Turn the pages to a festive spirit
On Angel Wings
By Michael Morpurgo
Illustrated by Quentin Blake
The Fourth King: The Story of the Other Wise Man
By Ted Siegler
Walker Books pound;10.99
A Christmas Carol
By Charles Dickens
Illustrated by P.J.Lynch
Walker Books pound;14.99
By Michael Lawrence
Illustrated by Arthur Robins
Orchard Books pound;10.99
The Little Reindeer
By Michael Foreman
Every Christmas a fresh crop of books appear that undertake the task of finding new paths through this well-trodden territory, and once every few years a retelling of the Christmas story treads such a path. When, as with On Angel Wings, the teller is Michael Morpurgo, with Quentin Blake's illustrations, you would expect something special. Building upon the Gospel narratives, this story homes in on the shepherd lad left looking after the sheep while everyone else trots off to Bethlehem, until Gabriel steps in and organises a trip to the stable.
It is the conversations that make this book: shepherd to shepherd, angel to shepherd boy. The scene in which the boy meets the holy family is a masterpiece of dialogue. The text is full of the sort of warmth generated by down-to-earth humour, such as when Gabriel's greeting, "Sorry to drop in on you unexpectedly".
In Quentin Blake's illustrations, repeated contrasts of greys and gold portray what happens when heaven touches Earth. There is a gentle seriousness of tone to these images. Blake does this so well and is all the more special as it is the rarer strand of his work.
Ted Siegler's The Fourth King (main picture) also diverts from a well trodden path. This king, Mazzel, becomes separated from the traditional Magi, when he stops to rescue a nomad girl.
The following, quirky journey will amuse children, with caricatured landscapes and fold-out pages that play jokes on the reader, leading to Mazzel's liberation of slave children and saving of the infant Jesus.
Mazzel never finds out what became of the baby he saved, but in other ways he receives fulfilment in a story that jumps out of the nativity and lands itself skilfully in the heart of the Gospel's message of love and justice.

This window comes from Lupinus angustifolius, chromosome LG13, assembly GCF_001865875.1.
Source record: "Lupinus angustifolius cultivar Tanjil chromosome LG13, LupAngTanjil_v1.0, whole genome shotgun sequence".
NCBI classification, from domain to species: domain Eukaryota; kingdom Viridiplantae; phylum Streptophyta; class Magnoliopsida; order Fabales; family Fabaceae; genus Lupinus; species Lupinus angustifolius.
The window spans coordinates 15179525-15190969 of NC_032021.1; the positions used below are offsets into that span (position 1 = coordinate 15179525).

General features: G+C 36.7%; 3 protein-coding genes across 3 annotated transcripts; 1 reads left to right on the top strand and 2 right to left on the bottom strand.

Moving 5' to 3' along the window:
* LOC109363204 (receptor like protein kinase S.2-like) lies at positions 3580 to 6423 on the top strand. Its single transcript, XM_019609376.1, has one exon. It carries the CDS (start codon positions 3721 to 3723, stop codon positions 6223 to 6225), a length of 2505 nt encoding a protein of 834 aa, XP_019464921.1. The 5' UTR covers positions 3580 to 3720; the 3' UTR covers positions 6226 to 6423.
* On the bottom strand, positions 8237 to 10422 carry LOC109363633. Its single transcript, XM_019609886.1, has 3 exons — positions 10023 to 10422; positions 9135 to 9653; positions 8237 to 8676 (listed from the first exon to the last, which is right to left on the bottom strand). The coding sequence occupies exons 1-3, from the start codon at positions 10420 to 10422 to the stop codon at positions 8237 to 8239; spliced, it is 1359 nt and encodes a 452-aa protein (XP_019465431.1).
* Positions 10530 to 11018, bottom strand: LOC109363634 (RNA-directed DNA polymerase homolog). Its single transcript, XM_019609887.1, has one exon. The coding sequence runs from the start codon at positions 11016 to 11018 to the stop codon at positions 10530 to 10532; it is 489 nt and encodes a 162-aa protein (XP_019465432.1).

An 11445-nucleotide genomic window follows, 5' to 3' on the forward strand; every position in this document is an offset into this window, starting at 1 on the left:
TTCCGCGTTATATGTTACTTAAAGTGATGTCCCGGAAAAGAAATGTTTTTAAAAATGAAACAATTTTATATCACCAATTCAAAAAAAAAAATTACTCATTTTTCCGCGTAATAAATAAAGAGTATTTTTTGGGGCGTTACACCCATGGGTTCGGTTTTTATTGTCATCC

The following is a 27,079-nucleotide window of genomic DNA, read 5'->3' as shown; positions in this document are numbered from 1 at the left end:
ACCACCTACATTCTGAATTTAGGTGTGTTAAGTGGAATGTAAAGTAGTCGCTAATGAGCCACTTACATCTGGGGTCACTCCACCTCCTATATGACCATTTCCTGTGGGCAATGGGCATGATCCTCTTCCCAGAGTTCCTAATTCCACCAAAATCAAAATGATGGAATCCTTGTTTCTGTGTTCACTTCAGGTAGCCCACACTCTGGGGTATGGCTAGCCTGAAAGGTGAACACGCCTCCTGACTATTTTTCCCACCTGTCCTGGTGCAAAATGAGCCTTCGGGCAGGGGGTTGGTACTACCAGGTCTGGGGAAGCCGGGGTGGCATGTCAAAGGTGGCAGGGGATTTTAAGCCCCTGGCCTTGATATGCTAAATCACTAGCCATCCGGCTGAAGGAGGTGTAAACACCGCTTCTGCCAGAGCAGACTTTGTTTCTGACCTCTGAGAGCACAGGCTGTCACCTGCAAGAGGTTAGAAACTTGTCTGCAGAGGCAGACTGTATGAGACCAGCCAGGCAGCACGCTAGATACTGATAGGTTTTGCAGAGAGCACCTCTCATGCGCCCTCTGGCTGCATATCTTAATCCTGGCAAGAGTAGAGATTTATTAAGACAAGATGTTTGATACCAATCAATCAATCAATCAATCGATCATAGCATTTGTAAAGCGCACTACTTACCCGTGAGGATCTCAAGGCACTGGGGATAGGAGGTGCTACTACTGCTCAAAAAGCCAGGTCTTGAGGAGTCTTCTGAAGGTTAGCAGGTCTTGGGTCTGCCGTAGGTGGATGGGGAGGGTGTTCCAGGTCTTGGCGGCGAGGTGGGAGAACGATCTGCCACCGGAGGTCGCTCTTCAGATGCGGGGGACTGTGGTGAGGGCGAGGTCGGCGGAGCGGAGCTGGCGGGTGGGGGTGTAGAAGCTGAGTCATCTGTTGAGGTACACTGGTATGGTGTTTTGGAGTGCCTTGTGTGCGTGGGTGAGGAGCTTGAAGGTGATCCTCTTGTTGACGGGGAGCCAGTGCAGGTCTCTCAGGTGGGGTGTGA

Another seasonal story that is well known but continues to be rediscovered anew is Dickens's A Christmas Carol. The new edition illustrated by P.J.
Lynch captures the story with detailed illustrations that capture the tale's mood swings. This is a beautiful book.
Baby Christmas finds another original path through the tale by giving us insight into the next generation of Santa's family. Arthur Robins' manic illustrations perfectly complement the chaos wreaked in Michael Lawrence's story, as Santa's son accidentally flies away with baby Rudolph. The search is imaginatively depicted and the book uses a clever variety of picture styles and text directions to match the actions.
Michael Foreman also finds an original and distinctly urban way into the story of Santa's reindeer, now in a new paperback edition. The Little Reindeer ends up in a modern city, cared for by a young boy.
Foreman has a knack of presenting moving stories in mellow tones that keep his work from becoming oversentimentalised. The juxtaposition of tradition and modern city make this book an example of the way in which tales and traditions can be revisited with passion and flair that breathes new life into them Huw Thomas is headteacher of Emmaus Primary School, Sheffield